She also said “this is about ‘restoring confidence and dignity to the FBI’ — morale is low.”
When Cooper argued that many were raising questions about what this would mean for the Russia investigation, Conway said: “Today’s actions had zero to do with that. Today’s actions have everything to do with what Mr. Rosenstein, the deputy attorney general … if everybody would read his letter…”
“This has nothing to do with the campaign from six months ago,” she said. “This has everything to do with the performance of the FBI director since the President has been in the White House.”
May 9, 9:58 p.m.: Sean Spicer said that Trump decided to accept the AG’s conclusions, in part to restore confidence in the FBI
Spicer, speaking to Fox Business’ Lou Dobbs after Sanders and Conway’s cable interviews, placed the origin of the decision in the hands of Rosenstein.
[Rosenstein] made a determination that the FBI director had lost his confidence, made a recommendation to the attorney general, the attorney general concurred with that, and forwarded that recommendation today [Tuesday] onto the president, who agreed with their conclusions and terminated the FBI director’s position at the FBI. … The president, when given these recommendations, made a decision to accept their conclusions and to remove Director Comey and begin that restoration of confidence in leadership that needs to happen there. As Deputy Director Rosenstein laid out in that three-page memorandum, there was clearly a loss of confidence in Director Comey in the men and women who so ably serve the FBI.
May 10, 2017, 7:27 a.m.: Trump says Comey lost the confidence of everyone in Washington
May 10, 7:37 a.m.: Conway, to CNN’s Chris Cuomo, said Trump “took the advice” of Rosenstein and decided to remove Comey
“The president took the advice of the deputy attorney general who oversees the director of the FBI, brought those concerns to the attorney general, who brought them to the president, who made a decision to remove him,” Conway said. She said, when pressed on who asked Rosenstein to write the report, “I assume he did the report on his own.”
Cuomo asked about the timing of the firing. “Chris, I’m not going to answer that question because the president of the United States confers with his team on any number of personnel decisions and it’s up to him to have the timing,” Conway said. “You know, you want to question the timing of when he fires, when he hires. It’s inappropriate. He’ll do it when he wants to, just like he fired FBI director Comey when he was faced with evidence that was unignorable now.”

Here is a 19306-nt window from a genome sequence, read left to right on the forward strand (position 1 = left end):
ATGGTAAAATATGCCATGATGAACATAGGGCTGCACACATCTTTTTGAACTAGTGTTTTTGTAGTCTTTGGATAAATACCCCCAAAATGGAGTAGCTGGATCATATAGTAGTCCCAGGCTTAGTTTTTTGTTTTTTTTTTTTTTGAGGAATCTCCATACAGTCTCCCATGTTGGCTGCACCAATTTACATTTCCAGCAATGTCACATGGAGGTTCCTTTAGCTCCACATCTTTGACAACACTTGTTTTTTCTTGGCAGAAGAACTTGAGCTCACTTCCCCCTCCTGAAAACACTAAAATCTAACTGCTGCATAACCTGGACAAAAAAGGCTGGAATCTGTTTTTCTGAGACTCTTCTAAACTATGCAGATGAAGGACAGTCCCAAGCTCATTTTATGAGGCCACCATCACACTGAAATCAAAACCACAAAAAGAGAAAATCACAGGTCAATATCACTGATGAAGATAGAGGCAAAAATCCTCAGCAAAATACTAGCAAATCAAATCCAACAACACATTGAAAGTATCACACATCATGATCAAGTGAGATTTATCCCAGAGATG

May 10, 2017, 11:06 a.m.: Mike Pence said the firing was not about the Russia investigation, and that the AG’s office acted independently
Pence, asked about the future of the Russia investigation by reporters on Capitol Hill, said “that’s not what this is about.”
“Let me be very clear that the president’s decision to accept the recommendation of the deputy attorney general and the attorney general to remove Director Comey as the head of the FBI was based solely and exclusively on his commitment to the best interest of the American people and to ensuring that the FBI has the trust and confidence of the people of this nation,” Pence said.
— FOX Business (@FoxBusiness) May 10, 2017
Pence also said that “President Trump made the right decision at the right time to accept the recommendation of the deputy attorney general and the attorney general,” and the FBI needed a “fresh start.”
May 10, 2017, 1:52 p.m.: The first post-Comey White House press briefing provided several explanations for the firing
Deputy White House Press Secretary Sarah Huckabee Sanders, stepping in for Spicer, said everyone (including the president, the Justice Department, the FBI, and the American people) lost confidence in Comey. She said that Sessions and Rosenstein had concerns about Comey and Trump and asked for them in writing. She said Comey had committed “atrocities” during the email investigation, and wasn’t doing a good job.
There’s also another nugget of big news, as you guys may have been paying attention, in regard to the termination of the former FBI Director Comey. The President, over the last several months, lost confidence in Director Comey. The DOJ lost confidence in Director Comey. Bipartisan members of Congress made it clear that they had lost confidence in Director Comey. And most importantly, the rank and file of the FBI had lost confidence in their director. Accordingly, the President accepted the recommendation of his Deputy Attorney General to remove James Comey from his position.
She said in the White House press briefing that Trump had lost confidence in Comey “over the last several months.” She said “I think it’s been an erosion of confidence,” starting back to the day he took office. She said Comey had committed “atrocities” in his handling of the Clinton email investigation and “he wasn’t doing a good job.”
“No, the President had lost — again, like I said, he’d lost confidence in Director Comey, and, frankly, he’d been considering letting Director Comey go since the day he was elected,” Sanders said. “But he did have a conversation with the Deputy Attorney General on Monday, where they had come to him to express their concerns. The President asked they put those concerns and their recommendation in writing, which is the letter that you guys have received.”
A reporter asked her, “So it’s the White House’s assertion that Rod Rosenstein decided on his own, after being confirmed, to review Comey’s performance?”
“Absolutely,” she replied. “And I think most of America had decided on their own that Director Comey was not the person that should be leading the FBI, as evidenced by the numerous comments that we’ve seen from Democrat members in the House and Senate, Republican members, members of the FBI, and people across the board.”